You were heading out of town when a vehicle coming toward you suddenly veered into your lane. You had no time to respond and ended up colliding with them head-on. This car crash was totally unexpected and put a complete halt to all your plans.
After the crash, you realized that you were having a hard time breathing. You spoke with others at the scene and complained of chest pain. After being taken by ambulance to the hospital, you found out that you had broken ribs.
Just how serious is your injury?
Broken ribs can be anything from a minor inconvenience to a serious, life-threatening injury. The severity of your injury depends on how badly your ribs are broken and if they have impacted your lungs or other organs.
With a minor fracture, the ribs still stay in place. The pain may make it hard to breathe in fully, but most people heal and recover without long-term consequences. On the other hand, a seriously broken rib could break apart and pierce your lungs or other organs, causing immediate danger and a life-threatening emergency.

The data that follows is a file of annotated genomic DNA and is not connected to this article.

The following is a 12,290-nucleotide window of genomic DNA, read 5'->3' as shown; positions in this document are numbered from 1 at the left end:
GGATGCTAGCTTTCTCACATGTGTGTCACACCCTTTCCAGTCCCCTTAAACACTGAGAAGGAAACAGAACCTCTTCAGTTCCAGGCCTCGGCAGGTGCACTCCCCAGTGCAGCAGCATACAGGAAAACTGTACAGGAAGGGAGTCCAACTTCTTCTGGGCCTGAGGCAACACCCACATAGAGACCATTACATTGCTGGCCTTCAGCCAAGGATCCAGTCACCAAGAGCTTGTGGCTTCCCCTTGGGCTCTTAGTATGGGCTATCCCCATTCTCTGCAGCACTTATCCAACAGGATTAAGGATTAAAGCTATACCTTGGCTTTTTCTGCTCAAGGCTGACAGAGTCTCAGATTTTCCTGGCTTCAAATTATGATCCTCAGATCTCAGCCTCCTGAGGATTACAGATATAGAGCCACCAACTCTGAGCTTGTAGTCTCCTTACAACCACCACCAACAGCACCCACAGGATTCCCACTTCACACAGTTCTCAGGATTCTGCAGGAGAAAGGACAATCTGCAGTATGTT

When you get to the hospital, the medical team may perform X-rays, a computerized tomography (CT) scan or other imaging tests to identify the damage. In some cases, minor punctures of the lung, for example, may appear on one of these tests and indicate that you need more invasive treatment right away.
If you are involved in a crash and have injuries as a result, remember that the at-fault driver should be held liable. You may be able to seek compensation from them to cover your pain and suffering along with other financial losses.